Friday, May 27, 2016

the epilogue

Several people have suggested that I produce for Snowdrop (if not for myself) a photo book about her adventures in Paris. Oh, do I agree that this is a worthwhile project! When we play and she adapts to being home again, I can see that without words to describe her experiences, she is a child of the today. What matters is what is now. Wouldn't a book of her trip remind her of what mattered then?


Still living in a different time zone, I wake up at 4:30 and begin the project of crafting a book for the little one. With interruption for coop opening at dawn and for a few weeding hours. And of course, for bloom spotting.

Today, let me spotlight the most difficult flower to photograph -- the white iris. It's blooming profusely along the driveway and it is so beautiful that it leaves me speechless.


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And here's the wild indigo -- typically the flower pods are blue, but I have a few yellow varieties that are stunning in this transition period of late spring.


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And of course there is breakfast. On the porch.


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\Now back to the book project.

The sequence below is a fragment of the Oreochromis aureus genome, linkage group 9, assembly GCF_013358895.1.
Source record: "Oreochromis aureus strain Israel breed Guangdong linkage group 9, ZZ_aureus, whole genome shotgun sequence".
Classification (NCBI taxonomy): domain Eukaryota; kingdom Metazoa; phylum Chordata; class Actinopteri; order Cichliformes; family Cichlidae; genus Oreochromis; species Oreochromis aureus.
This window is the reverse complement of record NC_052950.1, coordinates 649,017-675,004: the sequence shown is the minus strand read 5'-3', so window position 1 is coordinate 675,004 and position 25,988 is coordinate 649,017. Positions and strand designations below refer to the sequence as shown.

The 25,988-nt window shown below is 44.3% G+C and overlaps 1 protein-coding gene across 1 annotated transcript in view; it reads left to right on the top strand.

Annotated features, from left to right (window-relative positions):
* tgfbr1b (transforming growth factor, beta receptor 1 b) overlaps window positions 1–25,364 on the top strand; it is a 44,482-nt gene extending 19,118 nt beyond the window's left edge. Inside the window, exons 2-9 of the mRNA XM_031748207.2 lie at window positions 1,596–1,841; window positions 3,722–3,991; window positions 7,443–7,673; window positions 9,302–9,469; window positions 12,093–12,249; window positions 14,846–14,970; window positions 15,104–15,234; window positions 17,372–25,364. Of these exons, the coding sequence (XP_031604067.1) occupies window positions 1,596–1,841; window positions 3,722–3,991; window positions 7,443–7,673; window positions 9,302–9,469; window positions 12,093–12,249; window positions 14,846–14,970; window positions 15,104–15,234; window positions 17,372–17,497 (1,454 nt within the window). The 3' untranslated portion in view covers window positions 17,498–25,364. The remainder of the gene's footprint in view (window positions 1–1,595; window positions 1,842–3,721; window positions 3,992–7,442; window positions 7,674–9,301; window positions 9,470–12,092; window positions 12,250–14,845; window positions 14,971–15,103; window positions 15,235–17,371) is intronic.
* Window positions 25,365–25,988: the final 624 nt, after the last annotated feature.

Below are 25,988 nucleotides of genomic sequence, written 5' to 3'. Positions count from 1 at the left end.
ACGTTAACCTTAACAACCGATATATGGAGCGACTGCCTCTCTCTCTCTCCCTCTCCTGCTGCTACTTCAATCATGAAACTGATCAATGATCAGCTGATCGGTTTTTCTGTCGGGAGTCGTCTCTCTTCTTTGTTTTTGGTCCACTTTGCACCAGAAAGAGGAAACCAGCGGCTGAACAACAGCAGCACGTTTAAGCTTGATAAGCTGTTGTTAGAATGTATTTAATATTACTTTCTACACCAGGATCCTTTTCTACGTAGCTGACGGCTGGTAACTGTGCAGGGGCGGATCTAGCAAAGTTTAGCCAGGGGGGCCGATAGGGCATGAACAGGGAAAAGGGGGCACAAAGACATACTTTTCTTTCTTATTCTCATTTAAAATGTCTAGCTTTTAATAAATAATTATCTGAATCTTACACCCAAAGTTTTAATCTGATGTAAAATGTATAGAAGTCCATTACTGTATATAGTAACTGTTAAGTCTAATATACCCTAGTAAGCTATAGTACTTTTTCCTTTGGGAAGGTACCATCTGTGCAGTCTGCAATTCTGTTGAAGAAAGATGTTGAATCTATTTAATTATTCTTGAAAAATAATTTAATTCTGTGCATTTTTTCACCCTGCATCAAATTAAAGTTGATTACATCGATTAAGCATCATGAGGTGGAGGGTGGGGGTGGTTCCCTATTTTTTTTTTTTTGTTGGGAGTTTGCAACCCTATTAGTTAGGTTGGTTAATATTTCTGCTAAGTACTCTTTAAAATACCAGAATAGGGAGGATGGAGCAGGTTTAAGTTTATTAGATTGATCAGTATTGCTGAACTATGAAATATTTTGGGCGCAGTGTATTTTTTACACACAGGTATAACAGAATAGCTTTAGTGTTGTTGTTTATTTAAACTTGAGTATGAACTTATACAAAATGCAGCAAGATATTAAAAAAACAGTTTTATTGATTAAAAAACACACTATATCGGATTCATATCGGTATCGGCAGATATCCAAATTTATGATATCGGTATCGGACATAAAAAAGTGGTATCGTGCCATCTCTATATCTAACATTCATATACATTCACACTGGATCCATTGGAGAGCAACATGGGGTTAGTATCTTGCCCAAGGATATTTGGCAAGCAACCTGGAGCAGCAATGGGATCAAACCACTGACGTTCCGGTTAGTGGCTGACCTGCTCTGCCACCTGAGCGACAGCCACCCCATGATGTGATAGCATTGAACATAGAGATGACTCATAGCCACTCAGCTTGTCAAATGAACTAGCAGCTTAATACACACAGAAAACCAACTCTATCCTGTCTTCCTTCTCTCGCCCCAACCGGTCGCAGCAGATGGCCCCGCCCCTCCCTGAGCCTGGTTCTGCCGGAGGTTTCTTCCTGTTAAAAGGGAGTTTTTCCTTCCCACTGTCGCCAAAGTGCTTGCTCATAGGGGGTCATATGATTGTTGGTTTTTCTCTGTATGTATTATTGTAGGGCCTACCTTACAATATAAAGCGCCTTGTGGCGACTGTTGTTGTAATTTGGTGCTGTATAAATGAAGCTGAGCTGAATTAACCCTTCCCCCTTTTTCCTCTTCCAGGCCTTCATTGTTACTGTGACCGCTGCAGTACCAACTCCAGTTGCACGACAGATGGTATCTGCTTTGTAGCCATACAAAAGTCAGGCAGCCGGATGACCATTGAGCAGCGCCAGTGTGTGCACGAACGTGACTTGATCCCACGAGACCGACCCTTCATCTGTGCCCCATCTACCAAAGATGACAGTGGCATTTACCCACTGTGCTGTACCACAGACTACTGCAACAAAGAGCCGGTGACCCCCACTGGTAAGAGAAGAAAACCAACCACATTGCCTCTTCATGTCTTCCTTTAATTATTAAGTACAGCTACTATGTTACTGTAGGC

I have created photo books using blurb.com and I have come back to this site for the current book project. I am impressed how much easier it is to work on this now! I forge ahead, the world be damned.

But not for terribly long because in the late morning I am again with Snowdrop. (Ah, she clutches her lego rocket from Paris...)


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We both have changed since the time before travel: the trip was a significant event and she seems months older than when I last played with her in her own home.

She is at once more serious and more playful.


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I feel she is still tired from her great adventure and so I guide her toward quieter play...


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But in the end, she shows quite a bit of spirit. Ask her to dance and she'll bob up and down with a vengeance!

Toward the end of the day, her mom and I take her for a longer walk around the lesser lake. I feel very tentative about this: will she protest that the walk does not end with a pastry? A bread store? A park?

My worries are preempted by a cloud burst. No, I have no umbrella. Snowdrop gets wet, we get wet. It's as if we needed that -- to rinse off the last bit of post travel displacement before we plunge into a Madison summer.

In the evening, I finish the book for Snowdrop. Sixty five pages of photos and text. Too long! -- you'll say. Maybe. Though in many ways, not long enough.

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